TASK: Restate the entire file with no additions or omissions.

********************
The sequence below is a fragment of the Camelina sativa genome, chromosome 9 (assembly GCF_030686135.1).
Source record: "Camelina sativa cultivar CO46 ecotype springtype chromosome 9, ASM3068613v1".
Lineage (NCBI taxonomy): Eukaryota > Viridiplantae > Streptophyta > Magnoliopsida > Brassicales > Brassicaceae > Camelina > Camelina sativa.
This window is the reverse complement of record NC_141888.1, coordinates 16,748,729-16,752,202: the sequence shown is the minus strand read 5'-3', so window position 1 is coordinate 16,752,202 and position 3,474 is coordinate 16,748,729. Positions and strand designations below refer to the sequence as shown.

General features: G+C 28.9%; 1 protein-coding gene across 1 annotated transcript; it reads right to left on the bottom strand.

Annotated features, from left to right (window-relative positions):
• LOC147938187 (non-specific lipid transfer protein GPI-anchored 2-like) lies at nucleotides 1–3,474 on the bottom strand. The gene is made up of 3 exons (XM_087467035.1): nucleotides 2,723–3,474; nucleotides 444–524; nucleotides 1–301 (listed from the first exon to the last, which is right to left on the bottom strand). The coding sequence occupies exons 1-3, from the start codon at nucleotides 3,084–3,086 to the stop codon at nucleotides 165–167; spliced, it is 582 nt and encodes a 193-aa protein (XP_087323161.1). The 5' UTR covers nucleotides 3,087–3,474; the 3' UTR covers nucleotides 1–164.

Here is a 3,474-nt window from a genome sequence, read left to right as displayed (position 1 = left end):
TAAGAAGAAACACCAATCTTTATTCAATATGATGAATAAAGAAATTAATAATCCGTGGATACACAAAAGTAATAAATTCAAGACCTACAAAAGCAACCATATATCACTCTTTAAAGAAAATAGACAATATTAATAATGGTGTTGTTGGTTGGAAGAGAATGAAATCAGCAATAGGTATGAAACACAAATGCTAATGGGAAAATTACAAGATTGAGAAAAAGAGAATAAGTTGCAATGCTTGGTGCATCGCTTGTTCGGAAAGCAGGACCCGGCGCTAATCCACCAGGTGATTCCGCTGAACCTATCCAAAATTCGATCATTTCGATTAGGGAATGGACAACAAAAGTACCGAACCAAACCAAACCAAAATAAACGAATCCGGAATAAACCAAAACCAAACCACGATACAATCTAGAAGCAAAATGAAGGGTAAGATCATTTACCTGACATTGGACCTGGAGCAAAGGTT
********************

The sequence below is a fragment of the Camelina sativa genome, chromosome 9 (assembly GCF_030686135.1).
Source record: "Camelina sativa cultivar CO46 ecotype springtype chromosome 9, ASM3068613v1".
Lineage (NCBI taxonomy): Eukaryota > Viridiplantae > Streptophyta > Magnoliopsida > Brassicales > Brassicaceae > Camelina > Camelina sativa.
This window is the reverse complement of record NC_141888.1, coordinates 16,748,729-16,752,202: the sequence shown is the minus strand read 5'-3', so window position 1 is coordinate 16,752,202 and position 3,474 is coordinate 16,748,729. Positions and strand designations below refer to the sequence as shown.

General features: G+C 28.9%; 1 protein-coding gene across 1 annotated transcript; it reads right to left on the bottom strand.

Annotated features, from left to right (window-relative positions):
• LOC147938187 (non-specific lipid transfer protein GPI-anchored 2-like) lies at nucleotides 1–3,474 on the bottom strand. The gene is made up of 3 exons (XM_087467035.1): nucleotides 2,723–3,474; nucleotides 444–524; nucleotides 1–301 (listed from the first exon to the last, which is right to left on the bottom strand). The coding sequence occupies exons 1-3, from the start codon at nucleotides 3,084–3,086 to the stop codon at nucleotides 165–167; spliced, it is 582 nt and encodes a 193-aa protein (XP_087323161.1). The 5' UTR covers nucleotides 3,087–3,474; the 3' UTR covers nucleotides 1–164.

Here is a 3,474-nt window from a genome sequence, read left to right as displayed (position 1 = left end):
TAAGAAGAAACACCAATCTTTATTCAATATGATGAATAAAGAAATTAATAATCCGTGGATACACAAAAGTAATAAATTCAAGACCTACAAAAGCAACCATATATCACTCTTTAAAGAAAATAGACAATATTAATAATGGTGTTGTTGGTTGGAAGAGAATGAAATCAGCAATAGGTATGAAACACAAATGCTAATGGGAAAATTACAAGATTGAGAAAAAGAGAATAAGTTGCAATGCTTGGTGCATCGCTTGTTCGGAAAGCAGGACCCGGCGCTAATCCACCAGGTGATTCCGCTGAACCTATCCAAAATTCGATCATTTCGATTAGGGAATGGACAACAAAAGTACCGAACCAAACCAAACCAAAATAAACGAATCCGGAATAAACCAAAACCAAACCACGATACAATCTAGAAGCAAAATGAAGGGTAAGATCATTTACCTGACATTGGACCTGGAGCAAAGGTT